Gynecologic Robotic Surgery
What is robotic surgery?
The da Vinci Surgical System is a state-of-the-art surgical system designed to help your doctor perform the most precise and least invasive gynecologic surgery available today used to treat a range of conditions. Through small (less than 1 centimeter) incisions, surgeons using this device can perform with greater control and detail while minimizing pain and risk typically associated with large incision surgeries.
The da Vinci System has been used successfully worldwide in thousands of procedures to date.
How does it work?
The da Vinci Surgical System is designed to provide surgeons with enhanced capabilities, including high-definition 3D vision and a magnified view. Your doctor controls the da Vinci System at a console (pictured above) which translates their hand movements into smaller, more precise movements of tiny instruments inside your body. Though it is often called a “robot,” da Vinci cannot act on its own. Instead, the surgery is performed entirely by your doctor.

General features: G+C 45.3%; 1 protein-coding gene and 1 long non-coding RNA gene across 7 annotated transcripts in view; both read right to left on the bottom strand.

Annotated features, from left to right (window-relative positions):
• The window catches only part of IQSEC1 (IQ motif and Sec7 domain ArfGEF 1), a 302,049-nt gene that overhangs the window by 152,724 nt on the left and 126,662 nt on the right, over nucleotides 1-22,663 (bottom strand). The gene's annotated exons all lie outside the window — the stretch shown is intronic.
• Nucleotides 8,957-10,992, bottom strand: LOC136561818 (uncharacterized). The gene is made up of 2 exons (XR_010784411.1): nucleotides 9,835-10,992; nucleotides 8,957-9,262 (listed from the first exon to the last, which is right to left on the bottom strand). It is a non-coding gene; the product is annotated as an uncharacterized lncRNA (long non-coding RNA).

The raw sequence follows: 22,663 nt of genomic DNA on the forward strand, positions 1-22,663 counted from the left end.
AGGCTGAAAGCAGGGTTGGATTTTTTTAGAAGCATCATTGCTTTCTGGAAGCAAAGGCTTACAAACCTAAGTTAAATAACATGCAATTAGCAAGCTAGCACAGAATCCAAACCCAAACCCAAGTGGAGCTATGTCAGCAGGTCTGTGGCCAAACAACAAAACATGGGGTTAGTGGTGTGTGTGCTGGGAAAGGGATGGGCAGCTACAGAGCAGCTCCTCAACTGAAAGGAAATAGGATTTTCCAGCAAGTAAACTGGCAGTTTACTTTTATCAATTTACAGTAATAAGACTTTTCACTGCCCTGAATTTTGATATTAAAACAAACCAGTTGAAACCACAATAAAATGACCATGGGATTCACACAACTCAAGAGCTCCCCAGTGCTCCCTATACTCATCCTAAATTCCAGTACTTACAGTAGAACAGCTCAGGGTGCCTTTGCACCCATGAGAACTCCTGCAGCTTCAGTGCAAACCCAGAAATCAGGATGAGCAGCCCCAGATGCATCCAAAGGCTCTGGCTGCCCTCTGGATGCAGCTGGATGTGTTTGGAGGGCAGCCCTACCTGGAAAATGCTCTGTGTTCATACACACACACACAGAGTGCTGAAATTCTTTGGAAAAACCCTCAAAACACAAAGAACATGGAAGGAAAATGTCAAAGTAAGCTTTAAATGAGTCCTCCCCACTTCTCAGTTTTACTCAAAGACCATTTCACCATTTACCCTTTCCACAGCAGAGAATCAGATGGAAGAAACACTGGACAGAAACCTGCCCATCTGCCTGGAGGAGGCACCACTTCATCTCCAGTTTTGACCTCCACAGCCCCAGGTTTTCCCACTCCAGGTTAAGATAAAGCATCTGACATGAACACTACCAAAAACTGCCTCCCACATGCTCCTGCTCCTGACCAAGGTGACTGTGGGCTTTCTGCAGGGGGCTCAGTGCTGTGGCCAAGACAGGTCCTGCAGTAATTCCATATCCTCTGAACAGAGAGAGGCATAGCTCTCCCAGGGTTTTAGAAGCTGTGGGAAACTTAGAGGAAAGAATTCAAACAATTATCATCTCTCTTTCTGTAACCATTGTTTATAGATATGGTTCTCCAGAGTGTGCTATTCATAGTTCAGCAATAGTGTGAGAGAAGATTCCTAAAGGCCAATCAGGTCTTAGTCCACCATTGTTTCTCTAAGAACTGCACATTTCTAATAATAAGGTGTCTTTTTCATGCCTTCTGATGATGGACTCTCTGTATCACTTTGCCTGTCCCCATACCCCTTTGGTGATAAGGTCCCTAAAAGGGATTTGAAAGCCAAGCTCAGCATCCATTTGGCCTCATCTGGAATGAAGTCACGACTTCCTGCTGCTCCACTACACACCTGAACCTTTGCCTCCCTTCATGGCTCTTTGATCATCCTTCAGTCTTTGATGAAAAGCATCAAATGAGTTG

Together, da Vinci technology allows your doctor to perform complex procedures through just a few tiny openings. As a result, you may be able to get back to life faster without the usual recovery following major surgery.
What does it treat?
At CCNW, our certified physicians can treat uterine cancer, hyperplasia, cervical cancer and ovarian masses with the da Vinci System. Women with a high risk of ovarian cancer can also have risk reduction surgery.
What are the benefits?
The benefits of robotic surgery include:
Shorter and less painful procedure
Shorter hospital stay for recovery (1 day versus 4-5 days)
Little to no scarring
Less risk of infection
Less blood loss and potential need for a transfusion
A faster return to normal activities
- Less time between surgery and follow up treatment
As with any surgery, these benefits cannot be guaranteed, as surgery is patient- and procedure-specific.
The Da Vinci uses small incisions (as shown in the image on the right) for minimal scarring and blood loss unlike when a woman receives an open surgery incision for a hysterectomy (as shown on left).